Two students in Office Systems Technology at work in their student-run business. (Photo courtesy of Martin Hardy).
In Maxime Babin’s course on asphalt concrete, ICTs play a central role not as a subject matter, but as a means to present the course content in an attractive manner, thus stimulating student interest. In his Real-Life Story Les Espaces web au service des étudiants en Technologie du génie civil, Maxime explains how he used Profweb’s Web Space to set up a WordPress blog instead of a Learning Management System to publish assignment instructions, articles, and useful links. Based on the flipped learning principle, the blog also contains video tutorials students can refer to when preparing their lab work and a forum to encourage peer discussion.
The betonbit.mbabin.profweb.ca homepage
In her article Luc Archambault: le facteur humain et la collaboration comme moteurs d’apprentissage, Profweb coordinator Caroline Villeneuve honours Luc Archambault’s 28-year teaching career. On the occasion of his retirement, they reflect on Luc’s involvement in the CLAAC project (classe d’apprentissage actif – active learning classroom). Group dynamics, collaboration and knowledge co-construction play a crucial role in Luc’s vision of teaching. Over 800 students have used the active learning classroom at the Cégep de Trois-Rivières. Student feedback and Luc’s own observations allow him to conclude that the outcomes are positive: less classroom management is involved, student work is of higher quality, and grades have improved.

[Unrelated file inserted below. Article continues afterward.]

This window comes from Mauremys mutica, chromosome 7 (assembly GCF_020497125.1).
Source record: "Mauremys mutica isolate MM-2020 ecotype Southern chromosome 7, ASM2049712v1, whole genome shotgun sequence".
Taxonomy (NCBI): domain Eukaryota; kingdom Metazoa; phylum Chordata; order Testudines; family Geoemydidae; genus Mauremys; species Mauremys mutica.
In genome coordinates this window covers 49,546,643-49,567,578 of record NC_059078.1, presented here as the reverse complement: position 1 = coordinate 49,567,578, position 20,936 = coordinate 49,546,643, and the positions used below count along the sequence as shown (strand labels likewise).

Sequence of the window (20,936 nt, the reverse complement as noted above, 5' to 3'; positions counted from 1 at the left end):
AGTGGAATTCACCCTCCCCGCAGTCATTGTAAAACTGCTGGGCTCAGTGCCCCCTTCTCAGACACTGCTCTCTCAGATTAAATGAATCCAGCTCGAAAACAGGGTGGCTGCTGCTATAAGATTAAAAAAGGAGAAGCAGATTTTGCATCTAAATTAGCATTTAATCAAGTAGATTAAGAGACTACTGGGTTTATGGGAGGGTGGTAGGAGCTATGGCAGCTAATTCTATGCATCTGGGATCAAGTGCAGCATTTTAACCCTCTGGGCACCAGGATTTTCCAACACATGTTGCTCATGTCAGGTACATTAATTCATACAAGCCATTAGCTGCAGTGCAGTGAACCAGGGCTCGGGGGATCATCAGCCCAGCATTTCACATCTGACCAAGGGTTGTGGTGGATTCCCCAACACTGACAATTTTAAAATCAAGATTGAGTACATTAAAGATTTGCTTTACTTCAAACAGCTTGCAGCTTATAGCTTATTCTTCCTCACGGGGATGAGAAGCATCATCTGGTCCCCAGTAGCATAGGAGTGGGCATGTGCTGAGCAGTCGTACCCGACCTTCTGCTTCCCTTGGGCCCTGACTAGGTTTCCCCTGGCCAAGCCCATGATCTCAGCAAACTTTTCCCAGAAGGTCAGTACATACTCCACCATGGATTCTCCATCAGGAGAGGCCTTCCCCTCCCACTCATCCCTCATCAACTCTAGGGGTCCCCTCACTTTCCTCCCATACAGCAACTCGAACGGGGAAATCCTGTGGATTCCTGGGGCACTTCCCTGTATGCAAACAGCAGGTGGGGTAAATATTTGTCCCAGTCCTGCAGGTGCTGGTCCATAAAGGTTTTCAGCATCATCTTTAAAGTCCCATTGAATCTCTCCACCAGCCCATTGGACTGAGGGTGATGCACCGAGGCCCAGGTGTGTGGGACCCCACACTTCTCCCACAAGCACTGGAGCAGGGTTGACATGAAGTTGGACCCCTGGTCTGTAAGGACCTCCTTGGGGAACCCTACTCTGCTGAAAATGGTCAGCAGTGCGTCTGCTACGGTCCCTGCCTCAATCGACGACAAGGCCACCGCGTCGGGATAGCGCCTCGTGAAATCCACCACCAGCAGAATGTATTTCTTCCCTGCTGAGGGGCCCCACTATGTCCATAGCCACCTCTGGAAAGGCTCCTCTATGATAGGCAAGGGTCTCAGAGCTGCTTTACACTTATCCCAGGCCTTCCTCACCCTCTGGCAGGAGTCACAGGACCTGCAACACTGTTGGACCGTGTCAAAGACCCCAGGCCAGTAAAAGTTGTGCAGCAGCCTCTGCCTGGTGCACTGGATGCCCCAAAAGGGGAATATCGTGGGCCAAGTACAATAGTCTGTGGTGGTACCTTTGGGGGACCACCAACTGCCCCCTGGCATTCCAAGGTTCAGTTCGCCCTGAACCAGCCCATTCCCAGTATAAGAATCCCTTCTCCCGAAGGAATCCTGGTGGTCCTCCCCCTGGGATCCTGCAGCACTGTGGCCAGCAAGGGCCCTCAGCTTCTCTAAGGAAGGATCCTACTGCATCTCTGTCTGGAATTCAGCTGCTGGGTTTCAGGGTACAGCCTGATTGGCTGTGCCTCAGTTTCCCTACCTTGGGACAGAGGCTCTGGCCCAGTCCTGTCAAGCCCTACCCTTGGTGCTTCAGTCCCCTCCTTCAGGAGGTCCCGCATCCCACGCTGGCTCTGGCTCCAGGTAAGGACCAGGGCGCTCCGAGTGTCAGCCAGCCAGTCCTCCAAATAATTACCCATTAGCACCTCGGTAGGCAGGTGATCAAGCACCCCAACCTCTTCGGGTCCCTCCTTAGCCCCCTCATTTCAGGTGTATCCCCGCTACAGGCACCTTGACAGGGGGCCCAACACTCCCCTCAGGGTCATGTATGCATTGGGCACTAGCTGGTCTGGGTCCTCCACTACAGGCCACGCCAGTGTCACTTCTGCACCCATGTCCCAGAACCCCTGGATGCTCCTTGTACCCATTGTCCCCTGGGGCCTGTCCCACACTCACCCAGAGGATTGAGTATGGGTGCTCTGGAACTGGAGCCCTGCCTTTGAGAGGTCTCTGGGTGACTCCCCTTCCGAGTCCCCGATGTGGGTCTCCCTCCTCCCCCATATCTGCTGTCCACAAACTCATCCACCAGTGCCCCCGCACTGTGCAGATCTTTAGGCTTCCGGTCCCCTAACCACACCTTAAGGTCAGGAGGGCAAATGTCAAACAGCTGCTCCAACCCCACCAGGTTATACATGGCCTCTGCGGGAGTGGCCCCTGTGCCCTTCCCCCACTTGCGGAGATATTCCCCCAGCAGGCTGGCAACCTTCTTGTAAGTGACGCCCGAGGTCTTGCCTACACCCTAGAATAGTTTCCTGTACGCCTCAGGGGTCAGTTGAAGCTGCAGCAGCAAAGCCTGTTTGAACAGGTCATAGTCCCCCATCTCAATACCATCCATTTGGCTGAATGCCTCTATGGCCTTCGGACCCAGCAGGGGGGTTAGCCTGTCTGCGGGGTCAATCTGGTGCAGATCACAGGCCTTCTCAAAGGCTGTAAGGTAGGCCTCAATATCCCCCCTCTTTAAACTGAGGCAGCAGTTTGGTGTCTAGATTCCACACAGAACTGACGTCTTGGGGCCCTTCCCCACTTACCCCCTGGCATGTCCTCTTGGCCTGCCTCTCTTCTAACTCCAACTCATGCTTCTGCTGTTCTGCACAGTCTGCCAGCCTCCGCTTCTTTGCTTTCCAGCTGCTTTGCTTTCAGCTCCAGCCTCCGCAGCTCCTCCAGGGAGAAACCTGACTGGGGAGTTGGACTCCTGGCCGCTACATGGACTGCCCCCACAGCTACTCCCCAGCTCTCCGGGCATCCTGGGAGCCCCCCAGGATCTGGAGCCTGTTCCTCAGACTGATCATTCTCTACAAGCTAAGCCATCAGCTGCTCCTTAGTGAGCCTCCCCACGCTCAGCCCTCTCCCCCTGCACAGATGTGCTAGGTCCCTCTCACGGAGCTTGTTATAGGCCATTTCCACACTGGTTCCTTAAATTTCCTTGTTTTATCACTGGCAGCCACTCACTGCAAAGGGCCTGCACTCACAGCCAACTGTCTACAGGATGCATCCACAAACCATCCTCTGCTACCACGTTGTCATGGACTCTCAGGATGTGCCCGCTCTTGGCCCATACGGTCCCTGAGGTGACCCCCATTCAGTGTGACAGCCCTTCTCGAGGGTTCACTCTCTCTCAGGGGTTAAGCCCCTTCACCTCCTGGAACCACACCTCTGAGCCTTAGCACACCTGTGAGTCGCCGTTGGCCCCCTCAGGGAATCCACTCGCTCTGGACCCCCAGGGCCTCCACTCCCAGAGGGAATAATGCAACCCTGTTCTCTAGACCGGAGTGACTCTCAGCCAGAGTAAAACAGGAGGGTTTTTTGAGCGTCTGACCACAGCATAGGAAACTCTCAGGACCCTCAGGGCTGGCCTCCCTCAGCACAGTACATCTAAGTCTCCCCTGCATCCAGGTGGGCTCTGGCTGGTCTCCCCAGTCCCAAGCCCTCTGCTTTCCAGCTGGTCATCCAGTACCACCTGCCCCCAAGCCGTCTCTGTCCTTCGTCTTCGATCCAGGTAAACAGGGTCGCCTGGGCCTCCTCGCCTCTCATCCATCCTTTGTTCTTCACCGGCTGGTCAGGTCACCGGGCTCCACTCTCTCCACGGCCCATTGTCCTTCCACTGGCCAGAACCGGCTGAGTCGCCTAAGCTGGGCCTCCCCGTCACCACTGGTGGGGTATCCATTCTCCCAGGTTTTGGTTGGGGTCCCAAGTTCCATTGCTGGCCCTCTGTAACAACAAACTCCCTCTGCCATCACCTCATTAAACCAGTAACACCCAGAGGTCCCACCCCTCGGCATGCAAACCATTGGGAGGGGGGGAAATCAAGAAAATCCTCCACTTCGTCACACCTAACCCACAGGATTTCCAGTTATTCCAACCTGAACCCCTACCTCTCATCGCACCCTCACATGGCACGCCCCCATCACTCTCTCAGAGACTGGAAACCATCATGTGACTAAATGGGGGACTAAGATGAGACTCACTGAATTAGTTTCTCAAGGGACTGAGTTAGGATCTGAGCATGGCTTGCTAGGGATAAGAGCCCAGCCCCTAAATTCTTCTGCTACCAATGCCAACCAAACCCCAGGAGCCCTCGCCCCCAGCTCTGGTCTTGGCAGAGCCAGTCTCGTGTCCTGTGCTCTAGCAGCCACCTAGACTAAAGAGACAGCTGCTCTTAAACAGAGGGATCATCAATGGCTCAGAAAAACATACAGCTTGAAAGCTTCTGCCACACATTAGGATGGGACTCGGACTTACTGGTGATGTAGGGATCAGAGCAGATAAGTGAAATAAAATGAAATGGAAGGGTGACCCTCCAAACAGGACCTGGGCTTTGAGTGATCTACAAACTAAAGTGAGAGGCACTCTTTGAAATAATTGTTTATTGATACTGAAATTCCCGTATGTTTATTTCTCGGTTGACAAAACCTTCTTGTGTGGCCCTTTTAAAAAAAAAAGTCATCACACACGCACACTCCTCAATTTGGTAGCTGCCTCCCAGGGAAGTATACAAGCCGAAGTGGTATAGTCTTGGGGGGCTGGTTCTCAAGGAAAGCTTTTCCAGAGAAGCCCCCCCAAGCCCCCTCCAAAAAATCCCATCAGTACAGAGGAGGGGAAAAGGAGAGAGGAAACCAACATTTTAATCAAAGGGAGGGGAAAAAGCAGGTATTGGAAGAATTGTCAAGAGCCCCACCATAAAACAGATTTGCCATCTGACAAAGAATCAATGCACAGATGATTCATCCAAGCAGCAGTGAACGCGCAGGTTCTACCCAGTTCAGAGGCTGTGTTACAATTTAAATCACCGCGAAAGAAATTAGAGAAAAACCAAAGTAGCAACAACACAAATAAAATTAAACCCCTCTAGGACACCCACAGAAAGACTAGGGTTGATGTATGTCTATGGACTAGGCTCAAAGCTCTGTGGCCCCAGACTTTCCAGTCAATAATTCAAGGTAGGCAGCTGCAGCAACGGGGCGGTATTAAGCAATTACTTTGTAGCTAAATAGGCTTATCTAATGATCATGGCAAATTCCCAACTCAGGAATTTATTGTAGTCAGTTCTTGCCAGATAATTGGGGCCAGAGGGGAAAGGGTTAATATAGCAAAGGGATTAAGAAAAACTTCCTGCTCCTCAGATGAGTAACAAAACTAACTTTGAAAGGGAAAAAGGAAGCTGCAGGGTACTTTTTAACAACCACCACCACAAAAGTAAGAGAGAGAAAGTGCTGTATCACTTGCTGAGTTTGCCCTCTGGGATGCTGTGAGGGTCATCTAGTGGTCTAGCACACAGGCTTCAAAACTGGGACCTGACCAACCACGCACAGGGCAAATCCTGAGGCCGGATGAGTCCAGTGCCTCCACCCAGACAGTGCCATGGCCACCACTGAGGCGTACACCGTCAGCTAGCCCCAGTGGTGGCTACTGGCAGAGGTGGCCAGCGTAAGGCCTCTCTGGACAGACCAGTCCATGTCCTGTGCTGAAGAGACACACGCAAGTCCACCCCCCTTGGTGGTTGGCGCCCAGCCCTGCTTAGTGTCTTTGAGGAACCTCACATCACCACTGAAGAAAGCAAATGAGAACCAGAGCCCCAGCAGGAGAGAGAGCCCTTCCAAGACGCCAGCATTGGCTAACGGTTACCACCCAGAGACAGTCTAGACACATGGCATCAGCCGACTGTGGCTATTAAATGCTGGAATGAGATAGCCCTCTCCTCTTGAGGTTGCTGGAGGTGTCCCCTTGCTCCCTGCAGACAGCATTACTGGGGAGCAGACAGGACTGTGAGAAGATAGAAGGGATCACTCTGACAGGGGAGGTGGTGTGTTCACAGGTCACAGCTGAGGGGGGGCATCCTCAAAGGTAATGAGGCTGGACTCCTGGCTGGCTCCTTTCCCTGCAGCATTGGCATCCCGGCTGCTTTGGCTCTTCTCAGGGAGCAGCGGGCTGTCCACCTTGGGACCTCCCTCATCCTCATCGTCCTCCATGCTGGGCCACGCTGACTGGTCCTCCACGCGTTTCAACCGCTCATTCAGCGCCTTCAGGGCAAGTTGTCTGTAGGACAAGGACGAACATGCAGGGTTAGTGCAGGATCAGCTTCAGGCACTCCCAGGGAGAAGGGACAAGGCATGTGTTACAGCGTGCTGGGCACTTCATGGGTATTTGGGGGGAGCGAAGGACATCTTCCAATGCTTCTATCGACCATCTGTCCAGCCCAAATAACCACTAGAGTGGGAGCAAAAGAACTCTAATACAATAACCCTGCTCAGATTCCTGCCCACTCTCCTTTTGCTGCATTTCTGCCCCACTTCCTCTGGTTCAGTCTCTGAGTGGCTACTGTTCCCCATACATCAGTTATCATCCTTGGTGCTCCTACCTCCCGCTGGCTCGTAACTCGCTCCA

In another article filed by Caroline Villeneuve entitled Deux exemples d’innovation pédagogique en philosophie, she summarizes 2 workshops that were presented at a colloquium on pedagogical innovation in philosophy. The first was a presentation on Dlibr, a platform that allows students to debate ideas online and teachers to follow the arguments developed by their students. A community of practice on Facebook provides teachers with a space to talk about Dlibr’s features and potential applications. The second workshop focussed on the Reading Apprenticeship (RA) approach as a way to help students develop their academic reading skills. A type of book report was presented that fosters effective reading strategies and encourages students to reflect on the thought processes that they engage in while reading.